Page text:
I do not want to examine David Cronenberg’s 1996 film here today. A thorough interpretation of the source material, it dances through the themes with vigor, although its cold tones never fully embraces the inherent fetishism of the traumatic, however the sight of Gabrille’s (Rosanna Arquette) legs gripped in braces as she rubs herself against a car, her short skirt rising high, is powerful, it is undone by the crass climax of the scene which sees her leg braces tearing the leather upholstery. Such images stop the film from being as unsettling – perhaps even uncanny if Ballard’s psychological description is correct – as it should be.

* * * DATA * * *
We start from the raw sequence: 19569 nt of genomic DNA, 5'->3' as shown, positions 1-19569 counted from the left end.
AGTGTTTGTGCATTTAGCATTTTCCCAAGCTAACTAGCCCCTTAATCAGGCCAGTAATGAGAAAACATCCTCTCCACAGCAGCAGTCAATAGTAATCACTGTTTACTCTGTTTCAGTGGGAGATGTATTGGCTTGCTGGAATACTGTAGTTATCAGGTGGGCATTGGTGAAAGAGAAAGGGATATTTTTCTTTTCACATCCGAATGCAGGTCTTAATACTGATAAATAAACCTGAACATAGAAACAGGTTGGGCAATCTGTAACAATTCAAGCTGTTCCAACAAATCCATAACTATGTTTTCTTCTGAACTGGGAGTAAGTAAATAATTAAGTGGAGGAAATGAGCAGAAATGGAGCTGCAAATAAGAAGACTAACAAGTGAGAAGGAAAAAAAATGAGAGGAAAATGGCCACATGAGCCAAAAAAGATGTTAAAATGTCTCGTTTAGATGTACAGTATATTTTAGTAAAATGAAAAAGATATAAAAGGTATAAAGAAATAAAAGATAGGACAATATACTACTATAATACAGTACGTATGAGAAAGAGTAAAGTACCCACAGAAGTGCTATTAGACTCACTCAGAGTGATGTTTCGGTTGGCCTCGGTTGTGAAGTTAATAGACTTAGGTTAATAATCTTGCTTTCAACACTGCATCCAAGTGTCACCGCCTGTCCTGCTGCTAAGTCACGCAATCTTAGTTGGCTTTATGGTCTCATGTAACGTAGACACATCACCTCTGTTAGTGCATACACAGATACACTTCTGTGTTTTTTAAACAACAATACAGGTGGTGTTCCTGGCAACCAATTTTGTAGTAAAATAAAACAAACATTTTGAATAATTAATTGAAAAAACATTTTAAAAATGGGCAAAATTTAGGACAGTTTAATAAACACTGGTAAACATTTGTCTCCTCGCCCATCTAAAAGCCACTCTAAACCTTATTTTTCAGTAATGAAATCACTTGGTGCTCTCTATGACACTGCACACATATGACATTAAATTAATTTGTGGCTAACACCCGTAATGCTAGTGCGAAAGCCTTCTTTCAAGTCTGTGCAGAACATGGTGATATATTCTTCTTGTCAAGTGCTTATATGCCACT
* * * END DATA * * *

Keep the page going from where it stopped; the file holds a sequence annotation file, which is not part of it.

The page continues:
Instead I wish to move on to examine the emergence of traumaphilia as a source for others working in the post-Ballardian universe. Traumaphilia – the paraphilia in which the subject is aroused by wounds (sometimes referred to as traumatophilia) – can be seen in the medical art of French photographer, occasional filmmaker and fine artist Romain Slocombe whose fetishistic artistic practice depicted Asian women wrapped in crisp clean white bandages (and, to a lesser extent, in the popularity of the nurses uniforms and bandages that can be seen at some fetish clubs worn as fetish wear, although the nurses uniform is not primarily related to trauma, when played alongside bandages and the accoutrements of the emergency room, there is an element of traumatic fascination at play).